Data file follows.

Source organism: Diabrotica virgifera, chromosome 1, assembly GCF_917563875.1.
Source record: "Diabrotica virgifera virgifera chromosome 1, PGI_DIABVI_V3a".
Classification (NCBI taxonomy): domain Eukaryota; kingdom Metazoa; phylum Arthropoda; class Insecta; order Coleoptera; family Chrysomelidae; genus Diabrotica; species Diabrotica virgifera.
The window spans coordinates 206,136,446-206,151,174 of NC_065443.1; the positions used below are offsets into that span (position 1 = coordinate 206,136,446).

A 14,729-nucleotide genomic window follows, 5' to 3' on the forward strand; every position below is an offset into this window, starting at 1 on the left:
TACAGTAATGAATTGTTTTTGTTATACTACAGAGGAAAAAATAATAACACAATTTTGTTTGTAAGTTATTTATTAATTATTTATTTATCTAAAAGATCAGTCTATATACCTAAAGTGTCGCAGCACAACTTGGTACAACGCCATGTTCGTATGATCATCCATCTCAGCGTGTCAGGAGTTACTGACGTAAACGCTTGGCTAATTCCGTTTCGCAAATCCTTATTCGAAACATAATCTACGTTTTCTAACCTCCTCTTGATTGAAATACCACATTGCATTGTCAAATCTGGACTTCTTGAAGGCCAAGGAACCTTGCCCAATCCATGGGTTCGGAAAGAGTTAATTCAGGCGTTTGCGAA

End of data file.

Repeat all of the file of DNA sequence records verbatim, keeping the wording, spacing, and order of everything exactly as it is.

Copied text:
Source organism: Diabrotica virgifera, chromosome 1, assembly GCF_917563875.1.
Source record: "Diabrotica virgifera virgifera chromosome 1, PGI_DIABVI_V3a".
Classification (NCBI taxonomy): domain Eukaryota; kingdom Metazoa; phylum Arthropoda; class Insecta; order Coleoptera; family Chrysomelidae; genus Diabrotica; species Diabrotica virgifera.
The window spans coordinates 206,136,446-206,151,174 of NC_065443.1; the positions used below are offsets into that span (position 1 = coordinate 206,136,446).

A 14,729-nucleotide genomic window follows, 5' to 3' on the forward strand; every position below is an offset into this window, starting at 1 on the left:
TACAGTAATGAATTGTTTTTGTTATACTACAGAGGAAAAAATAATAACACAATTTTGTTTGTAAGTTATTTATTAATTATTTATTTATCTAAAAGATCAGTCTATATACCTAAAGTGTCGCAGCACAACTTGGTACAACGCCATGTTCGTATGATCATCCATCTCAGCGTGTCAGGAGTTACTGACGTAAACGCTTGGCTAATTCCGTTTCGCAAATCCTTATTCGAAACATAATCTACGTTTTCTAACCTCCTCTTGATTGAAATACCACATTGCATTGTCAAATCTGGACTTCTTGAAGGCCAAGGAACCTTGCCCAATCCATGGGTTCGGAAAGAGTTAATTCAGGCGTTTGCGAA